Professor Philippe VIGNON: Following his Cardiology fellowship, he undertook further advanced training in intensive care medicine as a supra-specialty at Limoges University, France. He is currently head of the 22-bed medical/surgical Intensive Care Unit of Limoges teaching hospital. His PhD was aimed at developing new echocardiographic tools for a quantitative evaluation of regional ventricular function at the University of Chicago (Non invasive imaging laboratories, Pr RM Lang, 1994-1996). Since 1997, he conducted clinical research in the field of ultrasonography (e.g., validation of hemodynamic indices, applications of echocardiography in the critically ill, training of residents). Related to this, he participated to the emergence of a Clinical Investigation Center (Centre d’Investigation Clinique, INSERM 0802) in 2008. He also coordinated textbooks on the practice of echocardiography in the intensive care unit settings and participated to training sessions dedicated to intensivists, especially in Europe.

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Additional Information

Publisher
Springer Science & Business Media
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Published on
Feb 24, 2011
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Pages
311
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ISBN
9783540879565
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Language
English
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Genres
Medical / Anesthesiology
Medical / Clinical Medicine
Medical / Critical Care
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Content Protection
This content is DRM protected.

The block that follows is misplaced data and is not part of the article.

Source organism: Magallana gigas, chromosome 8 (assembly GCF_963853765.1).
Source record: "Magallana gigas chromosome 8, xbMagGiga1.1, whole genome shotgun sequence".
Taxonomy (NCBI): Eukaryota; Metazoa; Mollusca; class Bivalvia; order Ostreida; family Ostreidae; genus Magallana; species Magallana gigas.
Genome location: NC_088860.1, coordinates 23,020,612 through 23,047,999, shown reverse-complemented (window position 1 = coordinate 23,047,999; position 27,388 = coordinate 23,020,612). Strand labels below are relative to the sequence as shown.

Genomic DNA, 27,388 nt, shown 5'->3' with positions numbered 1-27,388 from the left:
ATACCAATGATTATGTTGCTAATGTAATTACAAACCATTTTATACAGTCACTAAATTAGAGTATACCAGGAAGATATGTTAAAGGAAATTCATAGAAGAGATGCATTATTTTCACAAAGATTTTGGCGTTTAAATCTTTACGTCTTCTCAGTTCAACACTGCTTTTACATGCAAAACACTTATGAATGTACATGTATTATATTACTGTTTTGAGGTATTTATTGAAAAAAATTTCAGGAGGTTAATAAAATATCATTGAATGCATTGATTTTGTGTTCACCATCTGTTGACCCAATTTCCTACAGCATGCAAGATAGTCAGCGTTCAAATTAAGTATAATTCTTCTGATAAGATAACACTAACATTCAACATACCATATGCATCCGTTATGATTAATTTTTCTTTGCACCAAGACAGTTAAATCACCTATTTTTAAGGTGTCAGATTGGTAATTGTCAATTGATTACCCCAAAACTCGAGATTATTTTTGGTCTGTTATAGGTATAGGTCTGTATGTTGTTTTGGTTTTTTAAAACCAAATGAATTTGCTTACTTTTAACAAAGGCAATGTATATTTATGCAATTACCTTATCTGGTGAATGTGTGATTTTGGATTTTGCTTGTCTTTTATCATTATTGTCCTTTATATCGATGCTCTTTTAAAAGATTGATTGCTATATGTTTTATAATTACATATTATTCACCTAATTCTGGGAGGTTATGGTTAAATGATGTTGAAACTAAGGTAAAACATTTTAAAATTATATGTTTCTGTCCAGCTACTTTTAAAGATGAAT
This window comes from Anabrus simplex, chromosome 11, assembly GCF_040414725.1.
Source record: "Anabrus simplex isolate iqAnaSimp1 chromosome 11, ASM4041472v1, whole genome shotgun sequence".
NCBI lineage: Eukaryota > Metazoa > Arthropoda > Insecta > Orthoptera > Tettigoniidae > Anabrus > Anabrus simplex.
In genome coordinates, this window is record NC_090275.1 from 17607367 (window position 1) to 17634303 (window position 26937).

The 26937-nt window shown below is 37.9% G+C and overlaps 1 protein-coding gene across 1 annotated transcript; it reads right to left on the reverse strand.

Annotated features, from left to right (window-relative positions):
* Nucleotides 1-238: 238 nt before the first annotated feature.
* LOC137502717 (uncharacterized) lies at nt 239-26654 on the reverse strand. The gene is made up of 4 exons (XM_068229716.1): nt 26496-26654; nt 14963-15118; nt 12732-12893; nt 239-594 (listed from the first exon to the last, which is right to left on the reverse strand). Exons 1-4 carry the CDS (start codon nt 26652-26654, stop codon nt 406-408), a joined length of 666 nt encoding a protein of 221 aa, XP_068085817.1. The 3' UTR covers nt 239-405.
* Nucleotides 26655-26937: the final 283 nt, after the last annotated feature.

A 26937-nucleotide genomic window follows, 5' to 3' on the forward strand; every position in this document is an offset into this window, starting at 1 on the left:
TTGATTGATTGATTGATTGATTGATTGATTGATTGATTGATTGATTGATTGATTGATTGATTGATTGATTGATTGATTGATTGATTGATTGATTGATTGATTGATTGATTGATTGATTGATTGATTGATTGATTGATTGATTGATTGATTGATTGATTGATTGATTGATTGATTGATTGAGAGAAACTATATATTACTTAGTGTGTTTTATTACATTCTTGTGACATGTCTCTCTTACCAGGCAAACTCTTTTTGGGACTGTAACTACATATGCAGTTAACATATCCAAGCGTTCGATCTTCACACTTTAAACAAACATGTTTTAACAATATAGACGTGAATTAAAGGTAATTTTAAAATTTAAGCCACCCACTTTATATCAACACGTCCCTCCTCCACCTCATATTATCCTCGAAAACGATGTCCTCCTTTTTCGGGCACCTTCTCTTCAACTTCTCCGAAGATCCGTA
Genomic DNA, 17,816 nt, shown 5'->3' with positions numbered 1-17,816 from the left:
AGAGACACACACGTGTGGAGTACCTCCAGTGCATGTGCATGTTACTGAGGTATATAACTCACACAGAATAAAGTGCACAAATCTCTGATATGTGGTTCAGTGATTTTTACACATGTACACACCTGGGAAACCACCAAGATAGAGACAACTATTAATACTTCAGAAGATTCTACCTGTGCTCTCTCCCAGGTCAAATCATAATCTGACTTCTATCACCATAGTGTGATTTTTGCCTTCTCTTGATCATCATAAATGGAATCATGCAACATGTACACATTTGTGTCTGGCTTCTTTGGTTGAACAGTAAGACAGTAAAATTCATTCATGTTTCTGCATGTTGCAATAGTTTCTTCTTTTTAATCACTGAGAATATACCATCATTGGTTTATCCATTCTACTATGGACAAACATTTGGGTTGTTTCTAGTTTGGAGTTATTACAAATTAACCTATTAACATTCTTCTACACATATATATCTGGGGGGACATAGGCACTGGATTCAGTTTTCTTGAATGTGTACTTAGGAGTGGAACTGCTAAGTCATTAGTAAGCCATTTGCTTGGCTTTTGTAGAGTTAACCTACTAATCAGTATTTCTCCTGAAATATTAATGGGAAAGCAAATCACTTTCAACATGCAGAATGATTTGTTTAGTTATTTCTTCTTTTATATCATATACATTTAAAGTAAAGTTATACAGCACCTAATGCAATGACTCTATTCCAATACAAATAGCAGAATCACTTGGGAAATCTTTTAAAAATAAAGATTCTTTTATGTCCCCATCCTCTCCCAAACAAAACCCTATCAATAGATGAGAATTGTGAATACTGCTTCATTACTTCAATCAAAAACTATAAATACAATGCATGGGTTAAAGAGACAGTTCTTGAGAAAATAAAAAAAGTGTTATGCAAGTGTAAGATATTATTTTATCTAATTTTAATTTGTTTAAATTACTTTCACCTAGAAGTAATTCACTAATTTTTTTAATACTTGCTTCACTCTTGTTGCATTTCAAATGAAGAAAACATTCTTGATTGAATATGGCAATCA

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Over the past two decades it has been increasingly recognized that whole-body ultrasound is an invaluable tool in the critically ill. In addition to offering rapid whole-body assessment, it has the advantage of being a bedside approach that is available at all times and can be repeated at will. Accordingly, it permits the immediate institution of appropriate therapeutic management. Whole-Body Ultrasound in the Critically Ill is the sequel to the author’s previous books on the subject, which were first published in French in 1992 and 2002 and in English in 2004. This new volume reflects the latest state of knowledge by including a variety of improvements, revised definitions, and updated algorithms. Findings in respect of individual organs are clearly presented, and a particular feature is the in-depth coverage of the lungs, traditionally regarded as an area unsuitable for ultrasound. Throughout, the emphasis is on the practical therapeutic impact of the technique. Its value in a variety of settings, including unexplained shock, management of hemodynamic instability, acute respiratory failure (the BLUE protocol), and the critically ill neonate, is carefully explained. Interventional ultrasound and less widely recognized applications, such as mesenteric infarction, pneumoperitoneum, and intracranial hypertension, are also described. Pitfalls of the technique receive due attention. Today, whole-body ultrasound touches upon every area of critical care. This book, from the chief pioneer in the field, shows that the technique enables critical care physicians to detect therapeutically relevant signs easily and quickly. It will serve as an invaluable guide to the practice of a form of visual medicine.